Why Do Writers Write?

A blogger asked me to write about why I write. So I've been reading what other authors have said. George Orwell, author of 1984 and Animal Farm, wrote an essay on the subject that he opens by explaining the start of his storytelling impulse: "I had the lonely child's habit of making up stories and holding conversations with imaginary persons, and I think from the very start my literary ambitions were mixed up with the feeling of being isolated and undervalued. I knew that I had a facility with words and a power of facing unpleasant facts, and I felt that this created a sort of private world . . . " 

Michael Chabon Reveals the Slow Method to Achieving Excellence

Several years ago, the keynote speaker at the Montgomery County Community College's Annual Writers Conference was none other than the Pulitzer-Prize-winning novelist Michael Chabon. Upon hearing in advance that he wouldn't be allowed to entertain questions after his talk, he decided to make the talk itself into a question-and-answer session--with himself.

Raising his hand, his shoulders shrinking slightly with mock timidity, he asked, "Michael, where do you get your ideas?" and "Why do you write?" His wide-ranging answers gave listeners a rich introduction to his life and work.

The Inspiration/Perspiration Ratio

Back when I was in an MFA program, I took several workshops with novelist John Edgar Wideman. One afternoon, he told us something that rocked my naive writerly mind to its core. Talent is not the secret to success as a writer, he said. It would get us perhaps 5 percent of the way there. We could travel the remaining 95 percent of the way only through hard work--through years and years of persistent writing and revising, and years and years of submitting widely and enduring rejection. While occasional freak incidents might seem to prove otherwise, he said, such incidents are more than extremely unlikely.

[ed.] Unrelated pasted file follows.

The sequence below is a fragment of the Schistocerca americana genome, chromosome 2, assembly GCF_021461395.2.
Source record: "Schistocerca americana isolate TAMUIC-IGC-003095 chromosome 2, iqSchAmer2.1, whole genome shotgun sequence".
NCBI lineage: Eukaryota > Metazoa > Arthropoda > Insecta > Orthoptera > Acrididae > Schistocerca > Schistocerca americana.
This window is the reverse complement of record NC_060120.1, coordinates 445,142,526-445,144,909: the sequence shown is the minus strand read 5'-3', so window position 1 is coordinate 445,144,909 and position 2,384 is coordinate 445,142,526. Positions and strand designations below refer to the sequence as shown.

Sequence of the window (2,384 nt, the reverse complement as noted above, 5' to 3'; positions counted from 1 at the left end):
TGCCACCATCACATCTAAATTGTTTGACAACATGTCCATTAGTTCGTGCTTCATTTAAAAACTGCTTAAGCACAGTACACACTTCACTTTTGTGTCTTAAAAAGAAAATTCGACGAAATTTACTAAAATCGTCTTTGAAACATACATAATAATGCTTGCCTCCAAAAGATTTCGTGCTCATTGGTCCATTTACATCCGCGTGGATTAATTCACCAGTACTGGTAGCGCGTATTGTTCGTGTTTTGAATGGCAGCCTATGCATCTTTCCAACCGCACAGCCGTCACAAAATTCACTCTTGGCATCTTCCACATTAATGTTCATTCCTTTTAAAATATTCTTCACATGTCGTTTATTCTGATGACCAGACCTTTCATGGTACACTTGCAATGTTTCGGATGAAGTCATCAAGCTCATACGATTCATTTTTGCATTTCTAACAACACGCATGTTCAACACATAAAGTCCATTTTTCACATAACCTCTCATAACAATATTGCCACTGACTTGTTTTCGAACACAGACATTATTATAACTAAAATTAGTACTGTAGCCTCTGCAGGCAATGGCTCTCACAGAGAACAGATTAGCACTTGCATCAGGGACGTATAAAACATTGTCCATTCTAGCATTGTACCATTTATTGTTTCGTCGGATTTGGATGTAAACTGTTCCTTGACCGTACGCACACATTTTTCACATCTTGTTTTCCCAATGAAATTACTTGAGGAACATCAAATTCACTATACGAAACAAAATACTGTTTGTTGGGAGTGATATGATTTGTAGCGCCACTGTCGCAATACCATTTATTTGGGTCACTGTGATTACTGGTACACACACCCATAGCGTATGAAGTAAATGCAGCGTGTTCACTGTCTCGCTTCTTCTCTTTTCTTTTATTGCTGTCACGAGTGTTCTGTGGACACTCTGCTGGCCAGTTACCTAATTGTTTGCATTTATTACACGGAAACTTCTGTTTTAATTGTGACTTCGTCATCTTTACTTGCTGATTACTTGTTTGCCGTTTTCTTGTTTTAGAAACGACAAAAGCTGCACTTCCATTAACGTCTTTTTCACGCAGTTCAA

How the Senses Come Into Play for Readers and Writers

A reader who believes in a story opens to it, mind and body. Novels have to work harder than films or television dramas to induce this openness; they can’t dismantle defenses with mood music and explosions. But they must induce openness, in order to get readers to climb aboard their carnival rides and stay until the end. The fiction writer’s first job is to enable readers to open to a story.

Don't Erase Women's History

If history's women hadn't been delegated the tasks of home and family - and jointly valorized for and consumed by this work - perhaps it wouldn't strike me as an outrage when a historic home bears the name of its adult male occupant alone and when women are left out of its description. But America's historic homes were built when a woman's near-magical homemaking properties were much lauded - in a centuries-long campaign advocating women's place within their walls. How is it that, in the names and summaries affixed to the locations where women labored - lacking basic civil rights, a fact that helped lock them in their "place" - their crucial lives disappear?